Jun 19, 2017 - Research

The role of genetics in personality and schizophrenia

Troubled Water

Researchers have identified genes that influence both the risk for schizophrenia and the development of certain personality traits.

The work published late last month in the journal Scientific Reports, a Nature Research publication, follows on a study published late last year by the same group of scientists that identified six loci associated with personality traits.

That study found correlations between those traits and psychiatric disorders, but the work published this week confirms that there is more than just a correlation between certain personality traits and schizophrenia. There are genetic variants that influence both.

The findings also provide new insights into the genetic processes underlying schizophrenia and personality traits, according to the researchers.

And the research is consistent with what scientists have suspected all along, that certain personality traits and psychological disorders are related and share some genetic influences. Studies in recent years have shown correlations between psychiatric disorders and personality traits — measured on a spectrum known as the “Big Five” that includes neuroticism, extraversion, openness, agreeableness and conscientiousness.

While scientists have long believed that genetics plays a role in both personality and in the risk for mental illness, pinpointing which genes are involved has been difficult. In the past the limited size of genome wide association studies have stymied efforts to identify specific genetic variants associated with these conditions.

The breakthrough with these most recent studies is that researchers have been able to use what is called a meta-analysis to combine data from numerous sources and power their research with very large data sets. In this case researchers used data from about 60,000 23andMe customers who consented to participate in research as well as data from more than 80,000 individuals who are part of the Psychiatric Genomics Consortium (PGC) cohort.  The PGC unites investigators from around the world studying the genetics around psychiatric conditions such as bipolar disorder, major depressive disorder, and schizophrenia. The group has also become a sort of repository for data that can be used for these studies.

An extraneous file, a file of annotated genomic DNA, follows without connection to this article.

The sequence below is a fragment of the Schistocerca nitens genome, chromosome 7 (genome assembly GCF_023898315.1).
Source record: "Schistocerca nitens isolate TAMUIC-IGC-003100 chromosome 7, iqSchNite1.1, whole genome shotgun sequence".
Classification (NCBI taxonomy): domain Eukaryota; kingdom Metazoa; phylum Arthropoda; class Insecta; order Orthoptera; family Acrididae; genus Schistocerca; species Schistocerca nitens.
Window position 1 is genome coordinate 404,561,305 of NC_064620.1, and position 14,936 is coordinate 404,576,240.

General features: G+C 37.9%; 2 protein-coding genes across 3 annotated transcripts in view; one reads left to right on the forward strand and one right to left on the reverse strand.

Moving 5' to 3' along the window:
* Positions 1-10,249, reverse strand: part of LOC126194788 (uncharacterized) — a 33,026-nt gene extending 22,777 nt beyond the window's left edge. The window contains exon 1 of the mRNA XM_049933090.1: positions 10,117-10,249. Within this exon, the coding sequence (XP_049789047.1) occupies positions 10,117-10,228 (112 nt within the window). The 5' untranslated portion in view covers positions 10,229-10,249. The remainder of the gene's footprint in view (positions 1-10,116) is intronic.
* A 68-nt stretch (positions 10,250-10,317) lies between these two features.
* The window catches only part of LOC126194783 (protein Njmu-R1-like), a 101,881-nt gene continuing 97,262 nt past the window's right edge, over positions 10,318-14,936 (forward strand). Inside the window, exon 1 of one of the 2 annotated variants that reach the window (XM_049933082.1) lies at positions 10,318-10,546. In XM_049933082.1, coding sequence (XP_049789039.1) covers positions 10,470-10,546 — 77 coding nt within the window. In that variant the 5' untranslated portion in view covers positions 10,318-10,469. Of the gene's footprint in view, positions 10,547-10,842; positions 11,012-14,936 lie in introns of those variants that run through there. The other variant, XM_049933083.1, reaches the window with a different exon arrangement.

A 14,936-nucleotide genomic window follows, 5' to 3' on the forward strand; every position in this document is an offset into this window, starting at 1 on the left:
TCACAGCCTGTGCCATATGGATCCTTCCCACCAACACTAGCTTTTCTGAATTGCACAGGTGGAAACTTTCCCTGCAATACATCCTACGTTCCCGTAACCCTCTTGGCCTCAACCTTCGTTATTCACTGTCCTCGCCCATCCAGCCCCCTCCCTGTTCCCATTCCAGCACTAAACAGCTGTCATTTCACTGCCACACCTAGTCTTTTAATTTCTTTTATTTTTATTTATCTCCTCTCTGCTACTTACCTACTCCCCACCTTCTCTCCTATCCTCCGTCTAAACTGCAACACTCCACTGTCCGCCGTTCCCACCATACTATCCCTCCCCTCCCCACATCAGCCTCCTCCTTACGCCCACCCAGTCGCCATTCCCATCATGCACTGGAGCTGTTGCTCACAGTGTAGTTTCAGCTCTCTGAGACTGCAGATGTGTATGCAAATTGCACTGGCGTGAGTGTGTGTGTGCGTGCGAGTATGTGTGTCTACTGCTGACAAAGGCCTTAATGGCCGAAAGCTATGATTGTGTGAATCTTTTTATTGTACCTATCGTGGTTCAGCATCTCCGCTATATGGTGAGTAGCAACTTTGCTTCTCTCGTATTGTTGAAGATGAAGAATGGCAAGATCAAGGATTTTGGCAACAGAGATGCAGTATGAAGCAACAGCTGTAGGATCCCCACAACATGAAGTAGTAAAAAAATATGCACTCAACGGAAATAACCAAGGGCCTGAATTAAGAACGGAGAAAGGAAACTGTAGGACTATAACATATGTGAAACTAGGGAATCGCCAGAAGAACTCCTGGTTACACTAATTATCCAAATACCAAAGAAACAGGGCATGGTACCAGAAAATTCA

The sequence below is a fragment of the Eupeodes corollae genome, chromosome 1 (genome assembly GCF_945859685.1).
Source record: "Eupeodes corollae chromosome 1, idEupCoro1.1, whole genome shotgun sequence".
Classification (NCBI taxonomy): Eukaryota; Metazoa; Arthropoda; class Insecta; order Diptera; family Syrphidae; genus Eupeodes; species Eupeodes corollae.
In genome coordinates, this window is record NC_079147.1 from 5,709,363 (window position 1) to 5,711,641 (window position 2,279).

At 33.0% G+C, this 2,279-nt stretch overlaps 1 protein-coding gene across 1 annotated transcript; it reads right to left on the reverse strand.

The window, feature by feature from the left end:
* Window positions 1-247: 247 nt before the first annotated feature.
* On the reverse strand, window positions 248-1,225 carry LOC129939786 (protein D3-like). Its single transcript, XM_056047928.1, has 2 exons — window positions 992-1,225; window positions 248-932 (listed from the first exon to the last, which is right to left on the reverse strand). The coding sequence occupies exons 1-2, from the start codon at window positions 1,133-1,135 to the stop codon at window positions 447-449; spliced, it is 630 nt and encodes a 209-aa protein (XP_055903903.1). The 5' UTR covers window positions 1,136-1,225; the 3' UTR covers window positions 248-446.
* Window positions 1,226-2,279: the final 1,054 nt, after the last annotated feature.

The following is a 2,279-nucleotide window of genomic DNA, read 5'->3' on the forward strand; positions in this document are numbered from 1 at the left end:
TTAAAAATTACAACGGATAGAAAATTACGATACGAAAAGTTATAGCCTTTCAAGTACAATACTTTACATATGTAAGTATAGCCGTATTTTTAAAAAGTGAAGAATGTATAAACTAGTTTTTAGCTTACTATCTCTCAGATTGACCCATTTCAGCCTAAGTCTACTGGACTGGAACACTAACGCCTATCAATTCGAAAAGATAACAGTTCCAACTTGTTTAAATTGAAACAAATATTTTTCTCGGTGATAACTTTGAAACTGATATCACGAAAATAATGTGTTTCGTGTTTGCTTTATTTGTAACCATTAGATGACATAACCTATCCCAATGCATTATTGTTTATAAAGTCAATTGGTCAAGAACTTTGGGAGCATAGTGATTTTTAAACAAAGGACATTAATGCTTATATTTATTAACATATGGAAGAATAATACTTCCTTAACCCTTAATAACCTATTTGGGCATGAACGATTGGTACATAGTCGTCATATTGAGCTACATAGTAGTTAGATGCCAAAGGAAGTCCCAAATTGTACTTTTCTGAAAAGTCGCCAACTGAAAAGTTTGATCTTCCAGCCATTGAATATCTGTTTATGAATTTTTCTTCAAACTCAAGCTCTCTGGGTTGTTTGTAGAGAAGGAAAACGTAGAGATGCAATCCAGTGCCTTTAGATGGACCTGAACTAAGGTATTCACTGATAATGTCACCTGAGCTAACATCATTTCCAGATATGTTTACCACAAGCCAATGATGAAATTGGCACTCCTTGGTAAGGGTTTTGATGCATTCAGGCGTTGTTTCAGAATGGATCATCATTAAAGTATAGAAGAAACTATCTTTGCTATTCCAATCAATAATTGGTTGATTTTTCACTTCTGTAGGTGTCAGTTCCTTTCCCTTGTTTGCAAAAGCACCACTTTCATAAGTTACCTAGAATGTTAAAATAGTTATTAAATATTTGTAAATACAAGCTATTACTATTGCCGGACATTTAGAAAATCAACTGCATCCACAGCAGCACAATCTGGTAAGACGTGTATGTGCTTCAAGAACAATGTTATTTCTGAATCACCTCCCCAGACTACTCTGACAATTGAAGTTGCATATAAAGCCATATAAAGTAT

The researchers working on this latest study found six genetic variants shared between schizophrenia and openness to new experiences. They found three variants that influence both schizophrenia and the personality trait of neuroticism. Although these associations were found using a meta-analysis of the combined 23andMe and PGC data, the researchers also demonstrated that these results could be replicated in the individual cohorts..

“Altogether, our study provides new insights into the genetic architecture of schizophrenia and personality traits,” the researchers said in the paper. “The findings comply with accumulating evidence from genetics and neuroscience suggesting that mental disorders are not discontinuous with normal variation in neurobiological and behavioral dimensions.”

You can read the paper at Scientific Reports here.

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